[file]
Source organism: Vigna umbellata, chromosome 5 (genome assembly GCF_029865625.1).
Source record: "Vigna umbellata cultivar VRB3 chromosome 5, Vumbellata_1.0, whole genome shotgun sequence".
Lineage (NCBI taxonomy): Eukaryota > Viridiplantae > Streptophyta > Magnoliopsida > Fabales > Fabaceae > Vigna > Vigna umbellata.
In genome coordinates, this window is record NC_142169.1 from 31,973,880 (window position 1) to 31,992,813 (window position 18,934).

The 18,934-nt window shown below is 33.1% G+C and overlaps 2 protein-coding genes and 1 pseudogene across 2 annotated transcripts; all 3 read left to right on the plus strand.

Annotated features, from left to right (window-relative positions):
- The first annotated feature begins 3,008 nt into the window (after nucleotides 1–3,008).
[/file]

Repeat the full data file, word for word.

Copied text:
Source organism: Vigna umbellata, chromosome 5 (genome assembly GCF_029865625.1).
Source record: "Vigna umbellata cultivar VRB3 chromosome 5, Vumbellata_1.0, whole genome shotgun sequence".
Lineage (NCBI taxonomy): Eukaryota > Viridiplantae > Streptophyta > Magnoliopsida > Fabales > Fabaceae > Vigna > Vigna umbellata.
In genome coordinates, this window is record NC_142169.1 from 31,973,880 (window position 1) to 31,992,813 (window position 18,934).

The 18,934-nt window shown below is 33.1% G+C and overlaps 2 protein-coding genes and 1 pseudogene across 2 annotated transcripts; all 3 read left to right on the plus strand.

Annotated features, from left to right (window-relative positions):
- The first annotated feature begins 3,008 nt into the window (after nucleotides 1–3,008).